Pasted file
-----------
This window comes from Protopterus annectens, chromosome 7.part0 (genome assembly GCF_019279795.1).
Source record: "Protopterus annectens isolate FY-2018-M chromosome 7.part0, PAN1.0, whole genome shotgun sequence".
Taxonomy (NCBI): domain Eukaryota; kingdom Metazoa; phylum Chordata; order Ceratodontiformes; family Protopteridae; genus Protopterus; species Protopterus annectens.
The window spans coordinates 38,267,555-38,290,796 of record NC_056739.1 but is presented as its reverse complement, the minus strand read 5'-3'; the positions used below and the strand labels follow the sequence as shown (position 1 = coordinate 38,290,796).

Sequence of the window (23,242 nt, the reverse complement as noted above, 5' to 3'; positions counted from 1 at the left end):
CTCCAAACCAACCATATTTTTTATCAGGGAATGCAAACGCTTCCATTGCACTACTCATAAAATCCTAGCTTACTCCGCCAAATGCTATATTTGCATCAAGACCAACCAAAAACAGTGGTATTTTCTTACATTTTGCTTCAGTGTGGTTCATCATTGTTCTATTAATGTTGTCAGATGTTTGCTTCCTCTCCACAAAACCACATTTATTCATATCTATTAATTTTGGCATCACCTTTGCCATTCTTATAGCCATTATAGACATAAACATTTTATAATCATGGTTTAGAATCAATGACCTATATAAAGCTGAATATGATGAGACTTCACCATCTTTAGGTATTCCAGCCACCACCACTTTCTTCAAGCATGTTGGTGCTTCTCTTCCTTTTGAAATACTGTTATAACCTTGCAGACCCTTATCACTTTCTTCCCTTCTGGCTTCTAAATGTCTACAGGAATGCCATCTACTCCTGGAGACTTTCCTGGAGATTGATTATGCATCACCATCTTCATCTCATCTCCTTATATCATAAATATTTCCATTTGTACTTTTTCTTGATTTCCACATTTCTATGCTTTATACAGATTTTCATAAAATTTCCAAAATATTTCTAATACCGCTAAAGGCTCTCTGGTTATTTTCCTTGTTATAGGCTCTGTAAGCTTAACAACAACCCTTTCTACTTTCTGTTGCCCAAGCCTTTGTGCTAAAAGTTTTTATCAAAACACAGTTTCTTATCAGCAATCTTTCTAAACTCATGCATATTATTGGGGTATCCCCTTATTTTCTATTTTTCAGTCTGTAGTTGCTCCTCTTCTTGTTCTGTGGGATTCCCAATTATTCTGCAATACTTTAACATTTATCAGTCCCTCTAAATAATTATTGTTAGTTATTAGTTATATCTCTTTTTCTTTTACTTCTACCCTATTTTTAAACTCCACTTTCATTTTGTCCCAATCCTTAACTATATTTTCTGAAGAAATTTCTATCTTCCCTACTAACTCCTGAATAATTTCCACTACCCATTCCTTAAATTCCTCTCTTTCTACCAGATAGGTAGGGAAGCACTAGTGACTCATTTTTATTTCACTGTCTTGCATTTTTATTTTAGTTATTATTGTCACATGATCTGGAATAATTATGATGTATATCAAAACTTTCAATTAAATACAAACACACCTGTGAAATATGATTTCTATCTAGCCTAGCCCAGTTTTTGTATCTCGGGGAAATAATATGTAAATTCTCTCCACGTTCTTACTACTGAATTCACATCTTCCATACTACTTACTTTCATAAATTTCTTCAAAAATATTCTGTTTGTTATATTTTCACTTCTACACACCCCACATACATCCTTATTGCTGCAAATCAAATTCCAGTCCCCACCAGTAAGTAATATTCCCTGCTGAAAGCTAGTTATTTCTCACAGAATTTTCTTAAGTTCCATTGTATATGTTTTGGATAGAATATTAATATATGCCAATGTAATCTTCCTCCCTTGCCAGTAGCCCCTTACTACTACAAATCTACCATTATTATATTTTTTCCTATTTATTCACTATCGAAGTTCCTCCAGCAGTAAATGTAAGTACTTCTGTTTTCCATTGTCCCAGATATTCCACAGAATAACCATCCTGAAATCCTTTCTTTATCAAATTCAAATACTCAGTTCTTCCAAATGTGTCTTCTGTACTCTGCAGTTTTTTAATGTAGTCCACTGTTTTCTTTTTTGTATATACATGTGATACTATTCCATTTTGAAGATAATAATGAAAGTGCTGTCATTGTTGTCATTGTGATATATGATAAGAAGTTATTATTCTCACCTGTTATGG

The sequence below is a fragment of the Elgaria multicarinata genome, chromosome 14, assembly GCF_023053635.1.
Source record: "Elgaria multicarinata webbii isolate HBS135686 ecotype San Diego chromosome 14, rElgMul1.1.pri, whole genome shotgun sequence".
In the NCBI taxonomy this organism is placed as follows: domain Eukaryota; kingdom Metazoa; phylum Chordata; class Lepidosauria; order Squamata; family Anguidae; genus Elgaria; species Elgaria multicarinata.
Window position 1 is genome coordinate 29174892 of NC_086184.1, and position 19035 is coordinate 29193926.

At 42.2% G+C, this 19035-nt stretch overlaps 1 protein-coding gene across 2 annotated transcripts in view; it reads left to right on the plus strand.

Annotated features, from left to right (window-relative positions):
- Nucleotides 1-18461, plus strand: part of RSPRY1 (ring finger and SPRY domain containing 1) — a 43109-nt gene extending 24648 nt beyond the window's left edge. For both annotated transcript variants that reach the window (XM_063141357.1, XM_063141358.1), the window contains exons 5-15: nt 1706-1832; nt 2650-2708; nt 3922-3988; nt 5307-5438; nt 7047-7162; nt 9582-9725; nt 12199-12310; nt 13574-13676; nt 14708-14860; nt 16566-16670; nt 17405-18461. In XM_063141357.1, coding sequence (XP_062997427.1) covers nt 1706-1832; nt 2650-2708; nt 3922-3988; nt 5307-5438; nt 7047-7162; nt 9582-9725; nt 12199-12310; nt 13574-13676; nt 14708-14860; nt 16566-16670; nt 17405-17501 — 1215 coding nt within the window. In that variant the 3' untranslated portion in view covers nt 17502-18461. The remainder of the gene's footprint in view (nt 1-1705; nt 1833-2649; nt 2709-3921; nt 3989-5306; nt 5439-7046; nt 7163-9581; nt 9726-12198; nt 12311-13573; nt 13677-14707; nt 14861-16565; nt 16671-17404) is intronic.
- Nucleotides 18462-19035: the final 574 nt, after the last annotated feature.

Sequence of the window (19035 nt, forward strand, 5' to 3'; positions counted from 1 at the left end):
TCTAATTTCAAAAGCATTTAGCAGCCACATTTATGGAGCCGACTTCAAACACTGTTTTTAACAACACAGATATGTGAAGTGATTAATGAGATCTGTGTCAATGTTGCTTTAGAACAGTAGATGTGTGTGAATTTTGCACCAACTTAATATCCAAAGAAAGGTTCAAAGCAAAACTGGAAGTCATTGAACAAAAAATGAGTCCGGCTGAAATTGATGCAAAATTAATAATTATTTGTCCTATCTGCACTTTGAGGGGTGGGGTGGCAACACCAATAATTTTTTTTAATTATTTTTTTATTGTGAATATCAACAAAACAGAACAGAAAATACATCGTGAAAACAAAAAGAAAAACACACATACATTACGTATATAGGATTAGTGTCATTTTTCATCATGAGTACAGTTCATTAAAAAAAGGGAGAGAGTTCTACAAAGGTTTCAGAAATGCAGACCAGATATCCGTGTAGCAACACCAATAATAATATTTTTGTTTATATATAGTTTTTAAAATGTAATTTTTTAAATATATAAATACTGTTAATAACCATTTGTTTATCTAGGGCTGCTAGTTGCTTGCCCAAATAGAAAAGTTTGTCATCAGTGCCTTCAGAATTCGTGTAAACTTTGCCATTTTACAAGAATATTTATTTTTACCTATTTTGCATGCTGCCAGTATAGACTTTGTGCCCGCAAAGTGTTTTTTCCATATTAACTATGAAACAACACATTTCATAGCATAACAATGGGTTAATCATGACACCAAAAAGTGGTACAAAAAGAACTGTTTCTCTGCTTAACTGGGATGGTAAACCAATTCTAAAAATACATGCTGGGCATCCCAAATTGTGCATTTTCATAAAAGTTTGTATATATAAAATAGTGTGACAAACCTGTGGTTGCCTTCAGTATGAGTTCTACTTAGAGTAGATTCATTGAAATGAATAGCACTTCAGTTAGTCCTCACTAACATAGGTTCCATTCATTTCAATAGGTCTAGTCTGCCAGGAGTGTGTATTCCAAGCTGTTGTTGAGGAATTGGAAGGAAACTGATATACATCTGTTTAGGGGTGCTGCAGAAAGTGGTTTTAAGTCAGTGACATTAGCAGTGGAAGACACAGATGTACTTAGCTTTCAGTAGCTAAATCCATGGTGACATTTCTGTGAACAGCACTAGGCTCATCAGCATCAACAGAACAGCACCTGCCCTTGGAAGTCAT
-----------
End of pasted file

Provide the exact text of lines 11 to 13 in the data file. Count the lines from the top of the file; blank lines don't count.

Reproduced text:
At 42.2% G+C, this 19035-nt stretch overlaps 1 protein-coding gene across 2 annotated transcripts in view; it reads left to right on the plus strand.

Annotated features, from left to right (window-relative positions):
- Nucleotides 1-18461, plus strand: part of RSPRY1 (ring finger and SPRY domain containing 1) — a 43109-nt gene extending 24648 nt beyond the window's left edge. For both annotated transcript variants that reach the window (XM_063141357.1, XM_063141358.1), the window contains exons 5-15: nt 1706-1832; nt 2650-2708; nt 3922-3988; nt 5307-5438; nt 7047-7162; nt 9582-9725; nt 12199-12310; nt 13574-13676; nt 14708-14860; nt 16566-16670; nt 17405-18461. In XM_063141357.1, coding sequence (XP_062997427.1) covers nt 1706-1832; nt 2650-2708; nt 3922-3988; nt 5307-5438; nt 7047-7162; nt 9582-9725; nt 12199-12310; nt 13574-13676; nt 14708-14860; nt 16566-16670; nt 17405-17501 — 1215 coding nt within the window. In that variant the 3' untranslated portion in view covers nt 17502-18461. The remainder of the gene's footprint in view (nt 1-1705; nt 1833-2649; nt 2709-3921; nt 3989-5306; nt 5439-7046; nt 7163-9581; nt 9726-12198; nt 12311-13573; nt 13677-14707; nt 14861-16565; nt 16671-17404) is intronic.